Peepoo, It’s All In The Bag

Peepoo–a silly name for a very serious product.

It is a self-sanitizing, disposable, single-use bag, made by Peepoople, which serves as a portable toilet to collect human waste and prevent the transmission of disease.

Without proper sanitation, human waste harbors contaminants, such as viruses, bacteria, worms, and parasites that infect fresh and ground water.2.6 billion people (40% of the world) have no access to basic sanitation (i.e. toilets) and one child dies worldwide every 15 seconds because of this.

The Peepoo bags contain a simple, but important layer of urea, a non-hazardous chemical that makes human waste pathogens inactive in just 2-4 weeks.

The biodegradable bags are buried and decompose in about 1 year making needed fertilizer for people in poverty around the world.Despite a current 15% poverty in United States, we live in such an economically privileged and technologically advanced country here that it is hard to imagine not having the basics for human dignity and health like a toilet and running water.

I stand in awe of the people that are working globally to help to those in need through the development of innovative, functional, low-cost, and environmentally sustainable products such as this.

There is so much to do to help people at both the high-end and low-end of cost and technology that it can be confusing how to invest our finite resources. For example, at the high-end, this week NASA unveiled plans for the most-powerful rocket planned projected to cost tens of billions of dollars to carry people to planets deep in space and potentially make discoveries that can alter the course of humanity in the future. Yet, at the low-end, we have billions of people with fundamental human needs that remain unmet here on Earth, who are suffering and dying now.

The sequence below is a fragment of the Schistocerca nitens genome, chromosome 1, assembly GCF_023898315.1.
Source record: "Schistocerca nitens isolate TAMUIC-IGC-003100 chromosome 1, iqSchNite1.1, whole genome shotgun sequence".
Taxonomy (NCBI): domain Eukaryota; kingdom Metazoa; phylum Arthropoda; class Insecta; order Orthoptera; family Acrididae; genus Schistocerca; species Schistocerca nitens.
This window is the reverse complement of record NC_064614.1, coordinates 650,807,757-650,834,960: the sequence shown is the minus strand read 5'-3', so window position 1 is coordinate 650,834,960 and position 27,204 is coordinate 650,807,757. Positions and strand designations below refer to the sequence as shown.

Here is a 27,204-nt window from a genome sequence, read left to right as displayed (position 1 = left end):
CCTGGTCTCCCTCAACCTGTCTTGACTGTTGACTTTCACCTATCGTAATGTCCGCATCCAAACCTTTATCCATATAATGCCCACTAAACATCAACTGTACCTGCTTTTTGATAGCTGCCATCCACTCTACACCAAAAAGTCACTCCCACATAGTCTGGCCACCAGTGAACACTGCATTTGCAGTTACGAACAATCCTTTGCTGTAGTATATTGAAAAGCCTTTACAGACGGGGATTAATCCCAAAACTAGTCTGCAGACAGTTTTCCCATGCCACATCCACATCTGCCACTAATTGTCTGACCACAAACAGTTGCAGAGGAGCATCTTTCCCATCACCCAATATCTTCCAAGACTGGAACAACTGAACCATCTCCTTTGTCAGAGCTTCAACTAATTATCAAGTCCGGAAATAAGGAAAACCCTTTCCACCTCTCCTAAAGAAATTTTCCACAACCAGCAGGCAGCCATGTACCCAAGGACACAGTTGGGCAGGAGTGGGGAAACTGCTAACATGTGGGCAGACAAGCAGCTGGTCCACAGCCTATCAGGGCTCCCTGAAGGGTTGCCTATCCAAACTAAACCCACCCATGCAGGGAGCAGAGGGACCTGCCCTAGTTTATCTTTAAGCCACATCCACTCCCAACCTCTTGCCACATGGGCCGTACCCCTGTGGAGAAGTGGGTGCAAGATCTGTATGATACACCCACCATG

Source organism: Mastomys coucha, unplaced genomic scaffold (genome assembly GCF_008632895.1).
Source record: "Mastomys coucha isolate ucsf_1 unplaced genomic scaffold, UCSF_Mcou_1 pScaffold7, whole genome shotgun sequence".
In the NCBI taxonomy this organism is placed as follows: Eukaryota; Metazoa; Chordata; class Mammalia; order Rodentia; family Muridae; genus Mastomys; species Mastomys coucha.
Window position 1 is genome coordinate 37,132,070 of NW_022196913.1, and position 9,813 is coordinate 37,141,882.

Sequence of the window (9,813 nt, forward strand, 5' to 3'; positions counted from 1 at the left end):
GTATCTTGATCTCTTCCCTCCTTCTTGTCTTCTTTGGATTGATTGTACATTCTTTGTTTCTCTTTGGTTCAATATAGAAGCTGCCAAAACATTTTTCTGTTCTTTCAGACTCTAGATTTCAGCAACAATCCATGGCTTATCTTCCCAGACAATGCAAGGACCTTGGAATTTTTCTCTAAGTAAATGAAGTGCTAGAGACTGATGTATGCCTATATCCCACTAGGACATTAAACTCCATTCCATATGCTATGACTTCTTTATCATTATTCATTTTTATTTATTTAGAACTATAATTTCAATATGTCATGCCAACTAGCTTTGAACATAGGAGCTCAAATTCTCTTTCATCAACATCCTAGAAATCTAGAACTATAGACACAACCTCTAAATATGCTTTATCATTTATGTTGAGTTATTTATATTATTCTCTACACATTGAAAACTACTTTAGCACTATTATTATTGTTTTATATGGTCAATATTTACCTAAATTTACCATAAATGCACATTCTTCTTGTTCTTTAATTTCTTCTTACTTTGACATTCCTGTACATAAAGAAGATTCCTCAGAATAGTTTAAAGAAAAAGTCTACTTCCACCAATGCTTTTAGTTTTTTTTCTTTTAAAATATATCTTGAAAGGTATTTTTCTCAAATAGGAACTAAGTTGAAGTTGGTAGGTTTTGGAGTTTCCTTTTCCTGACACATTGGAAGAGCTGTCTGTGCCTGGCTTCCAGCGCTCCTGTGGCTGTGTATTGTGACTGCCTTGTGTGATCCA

I remember a discussion with colleagues that ourchallenge is not simply to carve up the pie between competing alternatives (because there are so many critical needs out there), but rather to grow the pie so that we can give more and do more for everyone.

This mimics our economic situation today, if we just try to carve up our national budget between mandatory and discretionary budget items, we are left with a situation where there is seemingly not nearly enough to go around. Hence the imperative to grow the economy–through education, innovation, small business start-ups, international trade agreements, and more. We’ve got to grow the pie and quickly, because there are people that need jobs today, while there are long-term needs such as social security and medicare solvency, medical breakthroughs, and all sorts of innovation that await us in the future.

We can’t forget the people that need Peepoo bags today and we can’t stop investing in NASA and like for the future–growth in our only answer–and that comes through education, research and development, and the promotion of innovation and entrepreneurship.

>Awesome Emergency Management Technologies

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Obviously, I am a technology aficionado, but there is none more awesome than technology, which saves lives.

So to me, defense systems (a topic for another blog) and emergency management systems are two of the most fascinating and compelling areas of technology.

Recently, I have been closely following the story of the Chilean miners trapped beneath 2,200 feet of rock and earth due to a cave-in on 5 August.

It took 17 days to even find the miners in the winding underground mineshaft, and since then the ongoing determination and ingenuity of the emergency rescuers has been incredible.

The Wall Street Journal, 1 October 2010, in an article called “Inventions Ease the Plight of Trapped Miners” describes this unbelievable rescue effort.

Here are some of the technologies making their way a half-mile underground to the 33-trapped miners:

The Paloma (or Pigeon)—supply pod that is “a five-foot-long hollow cylinder that works like a pneumatic tube.” Rescuers stuff it with supplies and lower about 40 of these every day through a 4 inch diameter shaft to supply the miners food, medicine, electrical supplies.